Seven policemen convicted of assaulting Occupy activist Ken Tsang
Incident took place during pro-democracy civil disobedience movement in 2014
Seven policemen will be sentenced on Friday after being convicted of kicking and punching activist Ken Tsang Kin-chiu following his arrest for assaulting officers during an Occupy protest more than two years ago.
All seven beat the original, more serious charge of causing grievous bodily harm with intent, but were found guilty on one joint count of assault occasioning actual bodily harm. The lesser charge carries a maximum penalty of three years in jail, compared with life imprisonment for the original.
All the defendants, who walked into the District Court in identical suits and ties on the morning of Valentine’s Day, left in the afternoon in prison vans, remanded until sentencing on Friday.
District Judge David Dufton’s verdict concluded one of the most controversial cases arising from the pro-democracy civil disobedience movement in 2014, when thousands took over major thoroughfares for up to 79 days to protest against Beijing’s announcement of a restrictive political reform framework.
There was a burst of applause from the policemen’s supporters when the packed courtroom first heard the judge clear them of the original charge. But that was replaced by silence as Dufton went on to announce the alternative verdict, convicting them on the lesser charge which was not on the original indictment.
The District Court previously heard Tsang, 41, testify that he was arrested and zip-tied after pouring liquid onto officers during a clearance operation in Admiralty on October 15.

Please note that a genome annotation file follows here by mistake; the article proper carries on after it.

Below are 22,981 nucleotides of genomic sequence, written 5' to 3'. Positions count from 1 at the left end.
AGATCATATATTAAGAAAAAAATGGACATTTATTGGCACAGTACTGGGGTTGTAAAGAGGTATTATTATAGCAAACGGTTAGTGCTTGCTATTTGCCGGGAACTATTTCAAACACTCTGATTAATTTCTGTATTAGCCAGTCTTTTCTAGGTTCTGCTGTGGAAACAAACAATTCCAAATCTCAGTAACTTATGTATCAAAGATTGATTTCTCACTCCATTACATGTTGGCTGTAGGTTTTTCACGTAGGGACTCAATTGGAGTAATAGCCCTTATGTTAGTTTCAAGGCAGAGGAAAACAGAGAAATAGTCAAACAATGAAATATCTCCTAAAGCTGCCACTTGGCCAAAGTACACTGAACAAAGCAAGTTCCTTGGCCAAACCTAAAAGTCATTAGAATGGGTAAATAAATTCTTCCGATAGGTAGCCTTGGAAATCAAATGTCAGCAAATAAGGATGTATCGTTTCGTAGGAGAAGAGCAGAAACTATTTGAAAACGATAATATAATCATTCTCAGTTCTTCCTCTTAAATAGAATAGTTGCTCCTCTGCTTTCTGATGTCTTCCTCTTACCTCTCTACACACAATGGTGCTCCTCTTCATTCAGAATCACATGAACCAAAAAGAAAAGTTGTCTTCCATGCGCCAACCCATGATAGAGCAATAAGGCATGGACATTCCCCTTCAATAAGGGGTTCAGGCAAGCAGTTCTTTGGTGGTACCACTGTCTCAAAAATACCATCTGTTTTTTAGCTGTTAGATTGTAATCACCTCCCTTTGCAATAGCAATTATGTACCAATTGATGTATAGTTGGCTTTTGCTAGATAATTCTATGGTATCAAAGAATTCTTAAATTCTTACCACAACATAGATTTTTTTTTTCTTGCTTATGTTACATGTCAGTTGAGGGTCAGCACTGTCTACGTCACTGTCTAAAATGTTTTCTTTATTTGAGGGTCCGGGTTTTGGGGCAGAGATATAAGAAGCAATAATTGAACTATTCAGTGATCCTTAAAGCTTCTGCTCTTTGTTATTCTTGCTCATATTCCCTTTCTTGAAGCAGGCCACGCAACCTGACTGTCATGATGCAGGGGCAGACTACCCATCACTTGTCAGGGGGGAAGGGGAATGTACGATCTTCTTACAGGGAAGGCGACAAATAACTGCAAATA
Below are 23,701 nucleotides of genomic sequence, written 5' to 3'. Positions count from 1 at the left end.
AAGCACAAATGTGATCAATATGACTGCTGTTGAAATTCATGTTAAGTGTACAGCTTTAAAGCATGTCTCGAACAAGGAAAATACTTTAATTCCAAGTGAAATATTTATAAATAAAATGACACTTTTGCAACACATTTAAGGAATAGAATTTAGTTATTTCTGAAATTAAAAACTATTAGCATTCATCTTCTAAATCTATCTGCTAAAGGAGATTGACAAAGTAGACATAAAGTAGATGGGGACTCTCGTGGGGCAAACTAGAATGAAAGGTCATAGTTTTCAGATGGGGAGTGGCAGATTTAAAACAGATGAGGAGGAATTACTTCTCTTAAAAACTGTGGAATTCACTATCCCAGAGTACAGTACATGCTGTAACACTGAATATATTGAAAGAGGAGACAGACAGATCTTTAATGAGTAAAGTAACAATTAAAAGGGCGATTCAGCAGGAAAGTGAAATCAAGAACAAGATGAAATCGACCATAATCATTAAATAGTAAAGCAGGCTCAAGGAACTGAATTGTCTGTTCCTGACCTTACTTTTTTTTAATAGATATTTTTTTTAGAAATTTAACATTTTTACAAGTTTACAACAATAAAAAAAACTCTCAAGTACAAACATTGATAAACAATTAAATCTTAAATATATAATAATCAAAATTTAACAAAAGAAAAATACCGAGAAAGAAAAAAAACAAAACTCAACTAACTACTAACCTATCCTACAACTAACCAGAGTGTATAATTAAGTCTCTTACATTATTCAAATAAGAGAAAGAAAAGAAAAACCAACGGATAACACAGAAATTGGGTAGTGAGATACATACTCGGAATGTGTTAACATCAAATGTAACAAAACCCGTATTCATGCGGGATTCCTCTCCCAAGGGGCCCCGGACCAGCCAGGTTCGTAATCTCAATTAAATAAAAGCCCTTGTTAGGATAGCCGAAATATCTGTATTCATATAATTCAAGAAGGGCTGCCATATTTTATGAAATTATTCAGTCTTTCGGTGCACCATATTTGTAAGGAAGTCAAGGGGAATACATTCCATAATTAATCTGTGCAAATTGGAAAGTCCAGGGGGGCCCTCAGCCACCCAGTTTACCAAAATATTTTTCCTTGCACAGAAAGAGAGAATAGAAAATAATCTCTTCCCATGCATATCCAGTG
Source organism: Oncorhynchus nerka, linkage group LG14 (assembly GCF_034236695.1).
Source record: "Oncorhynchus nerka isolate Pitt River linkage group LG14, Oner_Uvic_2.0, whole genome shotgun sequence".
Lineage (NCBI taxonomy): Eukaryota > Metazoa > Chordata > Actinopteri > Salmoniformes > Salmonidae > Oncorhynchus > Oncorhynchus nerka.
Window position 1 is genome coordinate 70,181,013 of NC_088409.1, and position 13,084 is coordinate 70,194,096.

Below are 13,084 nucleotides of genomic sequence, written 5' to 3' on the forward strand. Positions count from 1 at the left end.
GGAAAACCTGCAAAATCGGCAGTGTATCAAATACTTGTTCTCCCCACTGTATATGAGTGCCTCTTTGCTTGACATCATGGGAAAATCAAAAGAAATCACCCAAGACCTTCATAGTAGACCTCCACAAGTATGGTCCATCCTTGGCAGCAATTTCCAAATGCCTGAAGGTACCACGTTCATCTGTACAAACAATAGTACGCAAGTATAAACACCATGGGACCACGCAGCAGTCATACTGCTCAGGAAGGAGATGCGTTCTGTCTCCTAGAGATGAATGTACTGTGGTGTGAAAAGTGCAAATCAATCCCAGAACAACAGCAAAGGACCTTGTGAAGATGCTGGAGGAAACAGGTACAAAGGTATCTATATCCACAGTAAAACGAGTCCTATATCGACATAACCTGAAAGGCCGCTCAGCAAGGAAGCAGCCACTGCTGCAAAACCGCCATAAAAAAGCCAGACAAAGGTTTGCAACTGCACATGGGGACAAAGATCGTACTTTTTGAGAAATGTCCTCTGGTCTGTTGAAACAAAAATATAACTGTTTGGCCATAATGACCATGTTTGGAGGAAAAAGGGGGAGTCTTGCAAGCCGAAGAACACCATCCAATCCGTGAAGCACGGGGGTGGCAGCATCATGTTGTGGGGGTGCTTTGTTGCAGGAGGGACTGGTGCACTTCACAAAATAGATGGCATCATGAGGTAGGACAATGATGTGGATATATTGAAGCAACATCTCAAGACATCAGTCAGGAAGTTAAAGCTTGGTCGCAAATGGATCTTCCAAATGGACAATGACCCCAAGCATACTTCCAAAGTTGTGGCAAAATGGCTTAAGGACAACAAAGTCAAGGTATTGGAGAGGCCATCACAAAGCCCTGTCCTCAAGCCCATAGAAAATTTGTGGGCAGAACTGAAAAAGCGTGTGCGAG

But instead of being put in a police van, he was frogmarched by a group of officers to a nearby substation where he was dumped on the ground and immediately assaulted for four minutes – leaving him with injuries to his face, neck, shoulder, flank, chest and back. Some 15 reddish marks on his body could have been caused by police batons, the court found.
Part of what happened that night was captured on camera by multiple news outlets.
The seven officers were subsequently identified as Chief Inspector Wong Cho-shing, 50; Senior Inspector Lau Cheuk-ngai, 31; Detective Sergeant Pak Wing-bun, 43; Constable Lau Hing-pui, 39; and Detective Constables Wong Wai-ho, 38; Chan Siu-tan, 33; and Kwan Ka-ho, 33.
While noting the two more senior officers – Chief Inspector Wong and Senior Inspector Lau – were not seen assaulting Tsang, Dufton ruled in a 224-page judgement that all seven had carried Tsang to the substation with the sole intent to assault him.
“Every police officer has a duty to intervene to prevent the commission of a crime, even by fellow police officers,” Dufton wrote. “A police officer’s duty is to keep the peace. If a police officer stands by and watches his colleague beat up a suspected person, his failure to intervene is evidence of encouragement to carry out the assault.”
But the judge was not satisfied that these injuries amounted to grievous bodily harm.
Separately, Chan was also convicted of common assault – punishable by one year behind bars – for twice slapping Tsang at the Central Police Station when he was said to have refused to unlock his phone.
Defence counsels are now seeking suspended jail terms, after arguing in mitigation that the assault arose from extraordinary circumstances of the protest which left these “conscientious” and “upright” officers under immeasurable pressure.
Tsang was jailed for five weeks last May by another court over charges of assaulting and resisting police. He was immediately released on bail, pending appeal.